Definitions for: Like

[adj] resembling or similar; having the same or some of the same characteristics; often used in combination; "suits of like design"; "a limited circle of like minds"; "members of the cat family have like dispositions"; "as like as two peas in a pod"; "doglike devotion"; "a dreamlike quality"
[adj] having the same or similar characteristics; "all politicians are alike"; "they looked utterly alike"; "friends are generaly alike in background and taste"
[adj] equal in amount or value; "like amounts"; "equivalent amounts"; "the same amount"; "gave one six blows and the other a like number"; "an equal number"; "the same number"
[adj] conforming in every respect; "boxes with corresponding dimensions"; "the like period of the preceding year"
[v] feel about or towards; consider, evaluate, or regard; "How did you like the President's speech last night?"
[v] be fond of; "I like my nephews"
[v] find enjoyable or agreeable; "I like jogging"; "She likes to read Russian novels"
[v] prefer or wish to do something; "Do you care to try this dish?"; "Would you like to come along to the movies?"
[v] want to have; "I'd like a beer now!"

Webster (1913) Definition: Like (l[imac]k), a. [Compar. Liker (l[imac]k"[~e]r);
superl. Likest.] [OE. lik, ilik, gelic, AS. gel[=i]c, fr.
pref. ge- + l[=i]c body, and orig. meaning, having the same
body, shape, or appearance, and hence, like; akin to OS.
gil[=i]k, D. gelijk, G. gleich, OHG. gil[=i]h, Icel. l[=i]kr,
gl[=i]kr, Dan. lig, Sw. lik, Goth. galeiks, OS. lik body, D.
lijk, G. leiche, Icel. l[=i]k, Sw. lik, Goth. leik. The
English adverbial ending-ly is from the same adjective. Cf.
Each, Such, Which.]
1. Having the same, or nearly the same, appearance,
qualities, or characteristics; resembling; similar to;
similar; alike; -- often with in and the particulars of
the resemblance; as, they are like each other in features,
complexion, and many traits of character.

'T is as like you As cherry is to cherry. --Shak.

Like master, like man. --Old Prov.

He giveth snow like wool; he scattereth the
hoar-frost like ashes. --Ps. cxlvii.

Note: To, which formerly often followed like, is now usually

2. Equal, or nearly equal; as, fields of like extent.

More clergymen were impoverished by the late war
than ever in the like space before. --Sprat.

3. Having probability; affording probability; probable;

Usage: [Likely is more used now.] --Shak.

But it is like the jolly world about us will
scoff at the paradox of these practices.

Many were not easy to be governed, nor like to
conform themselves to strict rules. --Clarendon.

4. Inclined toward; disposed to; as, to feel like taking a

Had like (followed by the infinitive), had nearly; came
little short of.

Had like to have been my utter overthrow. --Sir W.

Ramona had like to have said the literal truth, . .
. but recollected herself in time. --Mrs. H. H.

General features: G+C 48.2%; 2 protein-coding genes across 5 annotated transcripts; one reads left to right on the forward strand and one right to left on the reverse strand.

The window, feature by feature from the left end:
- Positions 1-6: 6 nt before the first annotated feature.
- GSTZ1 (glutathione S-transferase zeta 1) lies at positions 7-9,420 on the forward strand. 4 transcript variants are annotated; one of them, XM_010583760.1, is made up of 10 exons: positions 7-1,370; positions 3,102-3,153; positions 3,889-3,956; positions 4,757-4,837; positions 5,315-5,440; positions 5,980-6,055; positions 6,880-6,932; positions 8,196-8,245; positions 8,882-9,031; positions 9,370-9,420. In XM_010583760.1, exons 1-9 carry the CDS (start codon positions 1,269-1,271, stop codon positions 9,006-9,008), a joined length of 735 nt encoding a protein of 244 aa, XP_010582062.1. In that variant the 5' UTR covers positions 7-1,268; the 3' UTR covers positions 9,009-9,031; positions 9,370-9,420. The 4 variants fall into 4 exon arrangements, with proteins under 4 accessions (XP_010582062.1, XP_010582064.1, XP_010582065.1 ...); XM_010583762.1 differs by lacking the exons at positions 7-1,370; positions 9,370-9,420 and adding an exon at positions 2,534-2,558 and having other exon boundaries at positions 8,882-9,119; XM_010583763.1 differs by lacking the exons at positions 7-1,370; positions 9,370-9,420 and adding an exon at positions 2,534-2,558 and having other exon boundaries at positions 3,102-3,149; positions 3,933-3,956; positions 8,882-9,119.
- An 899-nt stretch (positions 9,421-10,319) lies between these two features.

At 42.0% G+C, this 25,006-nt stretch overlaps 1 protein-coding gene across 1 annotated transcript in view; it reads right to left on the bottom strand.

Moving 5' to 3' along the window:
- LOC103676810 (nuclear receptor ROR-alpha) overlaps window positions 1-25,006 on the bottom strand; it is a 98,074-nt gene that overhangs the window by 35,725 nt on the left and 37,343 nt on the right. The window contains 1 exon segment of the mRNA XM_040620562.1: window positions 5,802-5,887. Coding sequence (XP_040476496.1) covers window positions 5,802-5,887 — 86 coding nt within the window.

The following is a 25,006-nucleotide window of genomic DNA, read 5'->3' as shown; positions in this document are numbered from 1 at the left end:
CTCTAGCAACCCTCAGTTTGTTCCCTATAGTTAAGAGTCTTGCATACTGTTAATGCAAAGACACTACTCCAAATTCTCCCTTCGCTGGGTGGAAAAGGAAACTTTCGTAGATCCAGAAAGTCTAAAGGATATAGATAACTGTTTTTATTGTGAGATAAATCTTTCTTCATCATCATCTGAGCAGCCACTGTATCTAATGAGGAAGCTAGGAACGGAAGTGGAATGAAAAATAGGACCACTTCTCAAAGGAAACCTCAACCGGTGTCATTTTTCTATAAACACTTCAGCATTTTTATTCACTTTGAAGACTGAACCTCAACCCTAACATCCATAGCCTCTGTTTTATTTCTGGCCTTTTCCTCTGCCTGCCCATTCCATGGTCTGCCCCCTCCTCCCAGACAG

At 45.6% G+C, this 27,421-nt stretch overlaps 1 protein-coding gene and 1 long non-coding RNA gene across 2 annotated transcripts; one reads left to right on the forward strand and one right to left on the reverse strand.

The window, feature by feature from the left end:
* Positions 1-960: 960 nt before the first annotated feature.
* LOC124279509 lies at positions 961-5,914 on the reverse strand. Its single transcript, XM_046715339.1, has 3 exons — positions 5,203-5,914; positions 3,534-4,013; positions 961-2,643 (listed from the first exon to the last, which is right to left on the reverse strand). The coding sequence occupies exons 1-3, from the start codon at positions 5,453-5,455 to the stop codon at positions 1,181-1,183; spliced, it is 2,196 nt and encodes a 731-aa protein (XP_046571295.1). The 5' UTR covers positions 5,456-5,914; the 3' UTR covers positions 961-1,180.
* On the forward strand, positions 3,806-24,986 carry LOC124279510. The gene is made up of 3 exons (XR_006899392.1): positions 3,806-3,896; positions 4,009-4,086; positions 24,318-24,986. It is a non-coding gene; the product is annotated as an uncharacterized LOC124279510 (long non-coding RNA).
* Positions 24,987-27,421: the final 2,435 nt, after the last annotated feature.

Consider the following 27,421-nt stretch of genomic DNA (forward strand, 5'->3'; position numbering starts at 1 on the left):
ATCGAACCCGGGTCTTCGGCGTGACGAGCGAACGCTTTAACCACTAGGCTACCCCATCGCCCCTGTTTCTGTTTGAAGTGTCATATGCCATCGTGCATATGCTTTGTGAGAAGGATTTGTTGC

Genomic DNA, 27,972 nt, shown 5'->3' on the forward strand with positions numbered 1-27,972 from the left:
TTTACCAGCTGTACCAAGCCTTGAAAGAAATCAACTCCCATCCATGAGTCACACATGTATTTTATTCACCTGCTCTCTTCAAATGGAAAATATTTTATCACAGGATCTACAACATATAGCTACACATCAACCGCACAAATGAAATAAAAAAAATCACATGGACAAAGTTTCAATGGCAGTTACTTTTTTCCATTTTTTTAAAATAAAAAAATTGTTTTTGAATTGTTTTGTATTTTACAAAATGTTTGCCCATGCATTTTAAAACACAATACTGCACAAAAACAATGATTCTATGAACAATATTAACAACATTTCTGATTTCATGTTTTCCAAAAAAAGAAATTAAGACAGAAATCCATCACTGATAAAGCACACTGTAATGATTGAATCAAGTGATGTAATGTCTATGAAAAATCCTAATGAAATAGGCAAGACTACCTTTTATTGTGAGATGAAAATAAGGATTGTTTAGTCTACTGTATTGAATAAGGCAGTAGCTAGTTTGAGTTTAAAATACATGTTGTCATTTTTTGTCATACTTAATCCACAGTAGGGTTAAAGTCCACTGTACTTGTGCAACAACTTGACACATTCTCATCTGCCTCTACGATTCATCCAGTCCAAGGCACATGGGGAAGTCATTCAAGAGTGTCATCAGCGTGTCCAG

Like figures (Geom.), similar figures.

Note: Like is used as a suffix, converting nouns into
adjectives expressing resemblance to the noun; as,
manlike, like a man; childlike, like a child; godlike,
like a god, etc. Such compounds are readily formed
whenever convenient, and several, as crescentlike,
serpentlike, hairlike, etc., are used in this book,
although, in some cases, not entered in the vocabulary.
Such combinations as bell-like, ball-like, etc., are

Like, n.
1. That which is equal or similar to another; the
counterpart; an exact resemblance; a copy.

He was a man, take him for all in all, I shall not
look upon his like again. --Shak.

2. A liking; a preference; inclination; -- usually in pl.;
as, we all have likes and dislikes.

Like, adv. [AS. gel[=i]ce. See Like, a.]
1. In a manner like that of; in a manner similar to; as, do
not act like him.

He maketh them to stagger like a drunken man. --Job
xii. 25.

Note: Like, as here used, is regarded by some grammarians as
a preposition.

2. In a like or similar manner. --Shak.

Like as a father pitieth his children, so the Lord
pitieth them that fear him. --Ps. ciii.

3. Likely; probably. ``Like enough it will.'' --Shak.

Like, v. t. [imp. & p. p. Liked (l[imac]kt); p. pr. &
vb. n. Liking.] [OE. liken to please, AS. l[=i]cian,
gel[=i]cian, fr. gel[=i]c. See Like, a.]
1. To suit; to please; to be agreeable to. [Obs.]

Cornwall him liked best, therefore he chose there.
--R. of

I willingly confess that it likes me much better
when I find virtue in a fair lodging than when I am
bound to seek it in an ill-favored creature. --Sir
P. Sidney.

2. To be pleased with in a moderate degree; to approve; to
take satisfaction in; to enjoy.

He proceeded from looking to liking, and from liking
to loving. --Sir P.

3. To liken; to compare.[Obs.]

Like me to the peasant boys of France. --Shak.

Like (l[imac]k), v. i.
1. To be pleased; to choose.

He may either go or stay, as he best likes. --Locke.

2. To have an appearance or expression; to look; to seem to
be (in a specified condition). [Obs.]

You like well, and bear your years very well.

3. To come near; to avoid with difficulty; to escape
narrowly; as, he liked to have been too late. Cf. Had
like, under Like, a. [Colloq.]

He probably got his death, as he liked to have done
two years ago, by viewing the troops for the
expedition from the wall of Kensington Garden.

To like of, to be pleased with. [Obs.] --Massinger.

Like, n. (Golf)
The stroke which equalizes the number of strokes played by
the opposing player or side; as, to play the like.

Synonyms: alike(p), care, comparable, corresponding, equal, equivalent, like-minded, look-alike, similar, suchlike, wish

Antonyms: different, dislike, dissimilar, unalike, unequal, unlike

See Also: approve, care for, consider, cotton, desire, enjoy, love, please, prefer, reckon, regard, same, see, view, want

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